Rather than relaxing with a cold drink in hand, Sally Chappell prefers her weekends to have a little mud in them. Throw in some obstacles like scaling an 8-foot fire wall or climbing a cargo net and she’s even happier. In fact, on most weekends Sally indulges in what’s become her obsession—competing in obstacle races and mud runs. And for those who really want a challenge, many events combine both elements, hence the term obstacle mud runs.
These events have names like Battle Dash Obstacle Challenge, Mile of Pain, Superhero Scramble, Tough Mudder and the ominous Spartan Death Race. They vary in distance from 200 yards to 26.2 miles (yes, that’s marathon distance); some even take place at night or over days. A sampling of what a competitor will encounter on a course includes mud crawling, rope climbing, plank jumping, scaling fire walls, zip lining, leaping flaming hay bales and negotiating through mazes seemingly created by mad men that test not only your athleticism but your sanity as well. Some events are timed, while others are simply called ‘challenges.’ One suspects the challenge being that you survive.
“I love all of the races. But the more challenging the event, the better I like it,” says Sally, 50, a former jockey who took up the sport three years ago. “I like to have fun, but I’m super competitive, too.”
Indeed she is. Case in point was a weekend this past August. First, Sally competed in the Central Florida/Orlando American Mud Race on Saturday. The 5K (3.2 mile), 20-obstacle event was held at a motor cross course and included racing through a wooded area and natural water obstacles, aka mud bogs and swamps. Then on Sunday, she moved on to the Battle Dash Obstacle Challenge in Winter Garden at a private ranch. Described as a ‘Ninja Warrior-type obstacle course,’ this 200-yard daunting dash takes competitors through a series of ever-increasingly difficult obstacles. Think climbing free-hanging rope ladders and flipping giant tractor tires. But the double-dare weekend was no problem for Sally. A member of Team MudRunFun (Southeast) and racing in the Elite division, she was the Overall Female Winner in both events. In the Battle Dash, she collected a $500 first prize.
“When you first start doing these events, you just want to get through them,” says Sally, whose 24-year-old son, Casey, often joins her at the races. “But then you start to develop different techniques to handle the various obstacles and your times start to improve. The better you are at technique, the faster you complete the courses. That’s when you start winning.”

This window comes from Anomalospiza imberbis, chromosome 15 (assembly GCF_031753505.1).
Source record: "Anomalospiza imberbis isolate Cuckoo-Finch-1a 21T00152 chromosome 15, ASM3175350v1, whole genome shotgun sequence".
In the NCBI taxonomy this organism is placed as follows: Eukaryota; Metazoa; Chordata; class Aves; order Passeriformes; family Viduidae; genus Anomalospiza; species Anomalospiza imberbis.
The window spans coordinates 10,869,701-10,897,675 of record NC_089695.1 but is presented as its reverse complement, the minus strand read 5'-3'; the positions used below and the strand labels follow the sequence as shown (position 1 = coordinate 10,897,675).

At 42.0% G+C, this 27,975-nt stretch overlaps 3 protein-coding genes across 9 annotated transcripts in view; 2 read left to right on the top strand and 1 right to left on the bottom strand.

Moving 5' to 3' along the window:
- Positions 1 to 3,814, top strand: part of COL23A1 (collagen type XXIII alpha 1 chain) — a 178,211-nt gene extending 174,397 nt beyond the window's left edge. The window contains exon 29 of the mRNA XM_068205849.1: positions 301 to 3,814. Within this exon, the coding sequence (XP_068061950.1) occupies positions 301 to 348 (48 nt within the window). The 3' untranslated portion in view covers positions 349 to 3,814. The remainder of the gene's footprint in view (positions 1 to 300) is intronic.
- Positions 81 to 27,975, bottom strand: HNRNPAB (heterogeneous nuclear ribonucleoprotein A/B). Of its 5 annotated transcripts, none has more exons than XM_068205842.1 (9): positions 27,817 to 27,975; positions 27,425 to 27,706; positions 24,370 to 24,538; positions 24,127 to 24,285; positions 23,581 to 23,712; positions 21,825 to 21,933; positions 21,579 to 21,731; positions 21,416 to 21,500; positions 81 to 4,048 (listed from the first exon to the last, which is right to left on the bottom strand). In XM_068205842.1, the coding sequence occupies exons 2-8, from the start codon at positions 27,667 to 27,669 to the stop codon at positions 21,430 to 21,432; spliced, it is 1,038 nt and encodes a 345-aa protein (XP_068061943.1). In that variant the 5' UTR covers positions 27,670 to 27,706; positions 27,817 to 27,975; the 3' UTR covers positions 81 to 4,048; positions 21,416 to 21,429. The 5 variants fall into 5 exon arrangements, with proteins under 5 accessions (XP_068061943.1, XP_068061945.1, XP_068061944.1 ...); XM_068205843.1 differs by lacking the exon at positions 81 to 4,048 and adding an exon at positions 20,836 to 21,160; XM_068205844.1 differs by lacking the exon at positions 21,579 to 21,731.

Sally doesn’t remember a time she wasn’t competitive at whatever sport she pursued. Growing up in Santa Fe, New Mexico, she was a state high school track champion. At the University of Texas, where she earned a bachelor’s degree in adult health and fitness, she was also on the track team. A horse-crazy kid, Sally rode, showed hunter/jumpers and then went on to break and train horses for clients. After college, she began exercising race horses. At 27, Sally decided she wanted to become a jockey.
“Most people who become jockeys start when they’re teenagers, so I was getting a late start,” says Sally, an extremely well-muscled, petite blond. “But I knew I could do it if someone just gave me a chance.”
Based mostly at Oklahoma City’s Remington Park and other Midwest tracks, Sally rode successfully for 14 years. Over that span, her mounts earned more than $2.1 million in purse money. Being a jockey is a dangerous profession, rife with injuries, and Sally suffered her share.
“I broke many ribs, my pelvis, an ankle and had to have knee surgery,” says Sally. “By the time I was 42, I was beat up and tired. I decided it was time to retire from riding and find a new outlet for my competitive nature.”
Shortly after moving to Ocala in 2004, Sally began competing in road races, like the Ocala Half-Marathon, and later in triathlons. She quickly amassed winner’s medals, trophies and other prizes. Then she discovered obstacle mud runs and was soon getting dirty every weekend. As for training for the events, Sally describes her regime as “a minimalist one that includes some interval sprint training for speed and weight work in the gym for upper body strength.” Her training diet is just as bare bones, usually downing a whey protein banana shake two hours prior to a workout and/or event and another 30 minutes afterward.
“The racing, not the training, is what gets me excited,” says Sally, who has an overflowing treasure trove of winner’s spoils and has lost count of how many events she’s competed in. “I like to go fast, and I like to win. That’s what makes me happy.”
That and crawling through a little mud.
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